While many books have been written on John Cage’s importance to modern music (electronics, noise, chance), his relationship to performance and sound art is often slighted. Although dozens of Cage pieces can be sited, for our purposes, let’s look at Indeterminacy, a collaboration with David Tudor from 1959. Often called Cage’s most accessible recording, it’s a string of delightfully ordinary stories, each one-minute long. If the story is short, then Cage must slow down his delivery of it; and if it is long, he has to speed-read the piece so that it clocks in at exactly one minute. All the while David Tudor is performing a score derived by chance for electronics. Most of the time, he’s barely present, squeaking away quietly in the background; often he acts as perfect accompaniment, volume-wise; and occasionally he’ll let out a roar, completely obscuring Cage’s reading. The whole composition is precisely scored, dovetailing elements of narrative, music, surprise, and timing to create a perfect work of theater.
Cage’s framing of the mundane would prove to be particularly important to the artists of the 1960s when, taking their cue from Marcel Duchamp, breaking down the boundaries between art and life became of crucial importance. This tendency was most pronounced in the Fluxus artists. Fluxus thrived on a practice that didn’t prioritize one form of art making over another: music, art, literature, dance, performance, film—you name it—all held equal sway. In fact, Dick Higgins, one of Fluxus’s leading figures, came up with a name for it: intermedia, which would mutate to include Happenings a few years later, and ultimately lead to performance art. As a result of this attitude, the Fluxus movement produced an unusually large body of sound works.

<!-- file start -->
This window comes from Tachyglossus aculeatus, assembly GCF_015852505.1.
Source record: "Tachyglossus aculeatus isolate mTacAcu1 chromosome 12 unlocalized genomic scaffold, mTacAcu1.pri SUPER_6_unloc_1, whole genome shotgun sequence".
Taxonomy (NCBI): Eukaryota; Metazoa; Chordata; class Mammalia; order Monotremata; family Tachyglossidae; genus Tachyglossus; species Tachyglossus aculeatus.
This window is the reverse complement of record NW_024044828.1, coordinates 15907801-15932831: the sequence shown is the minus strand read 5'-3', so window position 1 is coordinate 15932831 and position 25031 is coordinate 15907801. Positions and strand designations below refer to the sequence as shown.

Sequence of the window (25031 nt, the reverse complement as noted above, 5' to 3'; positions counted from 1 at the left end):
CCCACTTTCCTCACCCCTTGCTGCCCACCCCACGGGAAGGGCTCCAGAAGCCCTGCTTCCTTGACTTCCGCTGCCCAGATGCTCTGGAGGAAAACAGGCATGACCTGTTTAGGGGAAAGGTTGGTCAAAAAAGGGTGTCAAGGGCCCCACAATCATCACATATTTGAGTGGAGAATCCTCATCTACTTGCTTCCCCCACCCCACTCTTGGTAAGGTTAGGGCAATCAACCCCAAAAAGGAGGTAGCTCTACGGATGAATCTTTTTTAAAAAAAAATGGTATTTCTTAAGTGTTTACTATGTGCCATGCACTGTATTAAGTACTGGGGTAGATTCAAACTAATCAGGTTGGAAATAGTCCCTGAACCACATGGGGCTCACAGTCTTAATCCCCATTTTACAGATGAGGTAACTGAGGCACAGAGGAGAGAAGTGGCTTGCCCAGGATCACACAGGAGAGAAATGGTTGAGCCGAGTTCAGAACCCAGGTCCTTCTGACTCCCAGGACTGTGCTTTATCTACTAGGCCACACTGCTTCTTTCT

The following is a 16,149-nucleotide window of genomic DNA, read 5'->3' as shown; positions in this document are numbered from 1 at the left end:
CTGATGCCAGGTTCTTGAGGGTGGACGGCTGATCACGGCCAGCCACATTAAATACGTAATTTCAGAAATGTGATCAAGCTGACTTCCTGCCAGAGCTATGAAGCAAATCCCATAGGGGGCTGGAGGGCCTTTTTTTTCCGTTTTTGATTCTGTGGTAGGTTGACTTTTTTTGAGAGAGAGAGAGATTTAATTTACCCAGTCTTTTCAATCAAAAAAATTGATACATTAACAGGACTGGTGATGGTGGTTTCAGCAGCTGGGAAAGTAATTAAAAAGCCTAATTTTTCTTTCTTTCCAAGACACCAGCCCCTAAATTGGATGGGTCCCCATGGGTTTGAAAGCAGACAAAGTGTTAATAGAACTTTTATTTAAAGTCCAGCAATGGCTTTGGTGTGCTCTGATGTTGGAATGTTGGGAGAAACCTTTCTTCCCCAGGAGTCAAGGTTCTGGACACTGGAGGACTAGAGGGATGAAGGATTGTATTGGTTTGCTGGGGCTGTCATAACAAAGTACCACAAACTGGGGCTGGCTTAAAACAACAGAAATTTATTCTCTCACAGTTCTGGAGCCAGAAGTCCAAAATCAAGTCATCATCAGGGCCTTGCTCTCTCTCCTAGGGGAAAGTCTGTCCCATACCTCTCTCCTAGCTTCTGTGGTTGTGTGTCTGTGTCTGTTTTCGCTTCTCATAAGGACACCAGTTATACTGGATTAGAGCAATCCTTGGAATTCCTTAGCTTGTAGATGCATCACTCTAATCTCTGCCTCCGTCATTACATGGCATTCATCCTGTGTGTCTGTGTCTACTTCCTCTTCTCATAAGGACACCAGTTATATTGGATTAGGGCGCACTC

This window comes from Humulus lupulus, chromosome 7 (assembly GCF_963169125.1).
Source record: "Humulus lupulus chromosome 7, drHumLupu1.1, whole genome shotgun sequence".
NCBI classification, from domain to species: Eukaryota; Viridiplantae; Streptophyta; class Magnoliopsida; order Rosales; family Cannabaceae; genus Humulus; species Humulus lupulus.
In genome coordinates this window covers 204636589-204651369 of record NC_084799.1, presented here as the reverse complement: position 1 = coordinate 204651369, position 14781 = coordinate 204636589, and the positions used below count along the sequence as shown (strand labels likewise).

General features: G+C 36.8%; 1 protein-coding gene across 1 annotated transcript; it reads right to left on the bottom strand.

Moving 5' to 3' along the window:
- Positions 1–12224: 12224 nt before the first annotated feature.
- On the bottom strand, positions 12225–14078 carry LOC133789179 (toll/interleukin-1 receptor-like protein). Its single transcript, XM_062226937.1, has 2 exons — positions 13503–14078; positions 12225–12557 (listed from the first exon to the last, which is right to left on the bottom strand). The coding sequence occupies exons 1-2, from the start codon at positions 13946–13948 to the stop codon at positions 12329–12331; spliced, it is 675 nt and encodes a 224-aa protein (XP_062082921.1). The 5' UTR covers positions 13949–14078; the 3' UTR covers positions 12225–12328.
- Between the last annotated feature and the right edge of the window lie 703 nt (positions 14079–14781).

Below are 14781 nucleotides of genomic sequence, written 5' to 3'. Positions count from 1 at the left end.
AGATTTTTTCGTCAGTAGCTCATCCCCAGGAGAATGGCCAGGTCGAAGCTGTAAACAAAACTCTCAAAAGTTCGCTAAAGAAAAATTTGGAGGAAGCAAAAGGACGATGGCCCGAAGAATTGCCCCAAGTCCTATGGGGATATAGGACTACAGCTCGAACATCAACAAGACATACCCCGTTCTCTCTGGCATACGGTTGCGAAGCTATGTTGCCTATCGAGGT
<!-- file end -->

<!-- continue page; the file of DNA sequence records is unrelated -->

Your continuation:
The list of Fluxus alumni is staggering. At one time or another, familiar musical figures like Gyorgy Ligeti, Terry Riley, John Cage, Yoko Ono, Henry Flynt, and La Monte Young all passed through the Fluxus ranks. In 1960, La Monte Young wrote a notorious group of pieces that consisted of nothing more than poetic actions to be performed as music. One instructed a performer to bring a bale of hay and a bucket of water onstage for the piano to eat and drink. Another simply requested that butterflies be let loose in a performance area. Similarly, Yoko Ono’s “Voice Piece for Soprano”, (1961) required the performer to scream against the wind, against the wall, and against the sky. There’s a recording of this on Sonic Youth‘s CD Goodbye 20th Century featuring Thurston Moore and Kim Gordon’s young daughter, Coco, as vocalist. Sure enough, she lets out three piercing hollers. Dick Higgins also got into the act. He did a series of short pieces called “Danger Music” where he would—you guessed it—scream at the top of his lungs.
My favorite Fluxus sound work is of Joseph Beuys singing a new wave song. Backed by a rock band and released as a 7″ single by EMI in Germany, “Sonne statt Reagan,” is a perky bass-driven number offset by Beuys’ gruff and out-of-tune vocals. The title, which translates as “Sun Not Reagan,” plays off of the German word for rain, regen, and was sung by Beuys at No Nukes rallies in the early ’80s.